Bernardet JF, Nakagawa Y, Holmes B. Proposed minimal standards for describing new taxa of the family Flavobacteriaceae, and emended description of the family. Int J Syst Evol Microbiol 2002; 52:1049–1070. PubMed doi:10.1099/ijs.0.02136-0
Validation list No∘ 23. Int J Syst Bacteriol 1987; 37:179–180. doi:10.1099/00207713-37-2-179
Classification of bacteria and archaea in risk groups. http://www.baua.de TRBA 466.
Ashburner M, Ball CA, Blake JA, Botstein D, Butler H, Cherry JM, Davis AP, Dolinski K, Dwight SS, Eppig JT, et al. Gene Ontology: tool for the unification of biology. Nat Genet 2000; 25:25–29. PubMed doi:10.1038/75556
List of growth media used at DSMZ: http://www.dsmz.de/microorganisms/media_list.php.
Vandamme P, Bernardet JF, Segers P, Kersters K, Holmes B. New perspectives in the classification of the flavobacteria: description of Chryseobacterium gen. nov., Bergeyella gen. nov., and Empedobacter nom. rev. Int J Syst Bacteriol 1994; 44:827–831. doi:10.1099/00207713-44-4-827
Bernardet JF, Nakagawa Y, Holmes B. Proposed minimal standards for describing new taxa of the family Flavobacteriaceae and emended description of the family. Int J Syst Evol Microbiol 2002; 52:1049–1070. PubMed doi:10.1099/ijs.0.02136-0
Hamana K, Nakagawa Y. Polyamine distribution profiles in the eighteen genera phylogenetically located within the Flavobacterium-Flexibacter-Cytophaga complex. Microbios 2001; 106:7–17. PubMed
Hollis DG, Daneshvar MI, Moss CW, Baker CN. Phenotypic characteristics, fatty acid composition, and isoprenoid quinone content of CDC group llg bacteria. J Clin Microbiol 1995; 33:762–764. PubMed
Klenk HP, Göker M. En route to a genome-based classification of Archaea and Bacteria? Syst Appl Microbiol 2010; 33:175–182. PubMed doi:10.1016/j.syapm.2010.03.003
Wu D, Hugenholtz P, Mavromatis K, Pukall R, Dalin E, Ivanova NN, Kunin V, Goodwin L, Wu M, Tindall BJ, et al. A phylogeny-driven genomic encyclopaedia of Bacteria and Archaea. Nature 2009; 462:1056–1060. PubMed doi:10.1038/nature08656
Gemeinholzer B, Dröge G, Zetzsche H, Haszprunar G, Klenk HP, Güntsch A, Berendsohn WG, Wägele JW. The DNA Bank Network: the start from a German initiative. Biopreservation and Biobanking (In press).
DNA bank Network. http://www.dnabank-network.org
DOE Joint Genome Institute. http://www.jgi.doe.gov
Zerbino DR, Birney E. Velvet: algorithms for de novo short read assembly using de Bruijn graphs. Genome Res 2008; 18:821–829. PubMed doi:10.1101/gr.074492.107
Phrap and Phred for Windows. MacOS, Linux, and Unix. http://www.phrap.com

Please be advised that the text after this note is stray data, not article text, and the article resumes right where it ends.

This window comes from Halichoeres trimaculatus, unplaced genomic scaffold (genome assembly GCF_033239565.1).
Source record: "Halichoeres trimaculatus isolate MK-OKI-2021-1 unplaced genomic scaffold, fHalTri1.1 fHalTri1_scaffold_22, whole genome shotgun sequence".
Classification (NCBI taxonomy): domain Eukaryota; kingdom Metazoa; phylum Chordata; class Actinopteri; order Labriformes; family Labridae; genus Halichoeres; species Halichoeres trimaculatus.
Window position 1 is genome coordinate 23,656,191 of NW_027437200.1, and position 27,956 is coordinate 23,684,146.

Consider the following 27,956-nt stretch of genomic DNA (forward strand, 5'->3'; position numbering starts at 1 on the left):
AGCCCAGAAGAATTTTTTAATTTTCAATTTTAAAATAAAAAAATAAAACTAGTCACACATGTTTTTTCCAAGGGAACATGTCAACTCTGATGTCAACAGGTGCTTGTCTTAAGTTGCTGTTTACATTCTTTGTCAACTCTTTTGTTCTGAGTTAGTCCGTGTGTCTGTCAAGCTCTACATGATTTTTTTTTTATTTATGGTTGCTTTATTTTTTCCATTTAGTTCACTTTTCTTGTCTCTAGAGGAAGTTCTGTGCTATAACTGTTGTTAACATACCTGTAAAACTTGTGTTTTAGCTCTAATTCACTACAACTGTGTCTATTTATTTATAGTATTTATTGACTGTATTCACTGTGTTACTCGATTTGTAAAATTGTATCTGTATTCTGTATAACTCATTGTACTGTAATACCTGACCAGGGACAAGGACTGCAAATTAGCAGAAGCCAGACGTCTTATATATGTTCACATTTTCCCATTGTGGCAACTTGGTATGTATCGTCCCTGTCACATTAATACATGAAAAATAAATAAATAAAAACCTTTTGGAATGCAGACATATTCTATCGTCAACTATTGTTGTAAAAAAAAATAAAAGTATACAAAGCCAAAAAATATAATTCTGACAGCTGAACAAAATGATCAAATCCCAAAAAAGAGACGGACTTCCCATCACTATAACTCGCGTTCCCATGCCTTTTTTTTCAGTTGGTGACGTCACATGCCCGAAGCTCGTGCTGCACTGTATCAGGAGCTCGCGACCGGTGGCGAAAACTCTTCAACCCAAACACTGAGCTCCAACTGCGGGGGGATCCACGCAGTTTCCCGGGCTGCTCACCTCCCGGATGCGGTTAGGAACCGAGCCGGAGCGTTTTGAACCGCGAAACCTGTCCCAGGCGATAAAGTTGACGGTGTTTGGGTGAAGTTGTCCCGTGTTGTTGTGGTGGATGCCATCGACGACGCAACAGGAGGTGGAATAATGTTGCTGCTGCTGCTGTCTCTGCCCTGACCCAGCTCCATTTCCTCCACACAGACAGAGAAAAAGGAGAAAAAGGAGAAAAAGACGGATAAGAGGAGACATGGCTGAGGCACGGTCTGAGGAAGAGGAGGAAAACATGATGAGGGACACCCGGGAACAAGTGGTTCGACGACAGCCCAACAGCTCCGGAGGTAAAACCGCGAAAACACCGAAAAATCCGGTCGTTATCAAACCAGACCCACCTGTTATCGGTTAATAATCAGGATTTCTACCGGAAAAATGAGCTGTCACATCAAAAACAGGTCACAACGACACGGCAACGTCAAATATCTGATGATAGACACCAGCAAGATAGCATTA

Han C, Chain P. 2006. Finishing repeat regions automatically with Dupfinisher. Proceeding of the 2006 international conference on bioinformatics & computational biology. Edited by Hamid R. Arabnia & Homayoun Valafar, CSREA Press. June 26–29, 2006: 141–146.
Lapidus A, LaButti K, Foster B, Lowry S, Trong S, Goltsman E. POLISHER: An effective tool for using ultra short reads in microbial genome assembly and finishing. AGBT, Marco Island, FL, 2008.
Hyatt D, Chen GL, LoCascio PF, Land ML, Larimer FW, Hauser LJ. Prodigal: prokaryotic gene recognition and translation initiation site identification. BMC Bioinformatics 2010; 11:119. PubMed doi:10.1186/1471-2105-11-119
Pati A, Ivanova NN, Mikhailova N, Ovchinnikova G, Hooper SD, Lykidis A, Kyrpides NC. GenePRIMP: a gene prediction improvement pipeline for prokaryotic genomes. Nat Methods 2010; 7:455–457. PubMed doi:10.1038/nmeth.1457
Markowitz VM, Ivanova NN, Chen IMA, Chu K, Kyrpides NC. IMG ER: a system for microbial genome annotation expert review and curation. Bioinformatics 2009; 25:2271–2278. PubMed doi:10.1093/bioinformatics/btp393
Faber MD, del Busto R, Cruz C, Mezger E. Response of Weeksella virosa peritonitis to imipenem/cilastin. Adv Perit Dial 1991; 7:133–134. PubMed
This work was performed under the auspices of the US Department of Energy Office of Science, Biological and Environmental Research Program, and by the University of California, Lawrence Berkeley National Laboratory under contract No. DE-AC02-05CH11231, Lawrence Livermore National Laboratory under Contract No. DE-AC52-07NA27344, and Los Alamos National Laboratory under contract No. DE-AC02-06NA25396, UT-Battelle and Oak Ridge National Laboratory under contract DE-AC05-00OR22725, as well as German Research Foundation (DFG) INST 599/1-2.
About this article
Cite this article
Lang, E., Teshima, H., Lucas, S. et al. Complete genome sequence of Weeksella virosa type strain (9751T). Stand in Genomic Sci 4, 81–90 (2011). https://doi.org/10.4056/sigs.1603927
- strictly aerobic
- lyses proteins
- inhabitant of mucosa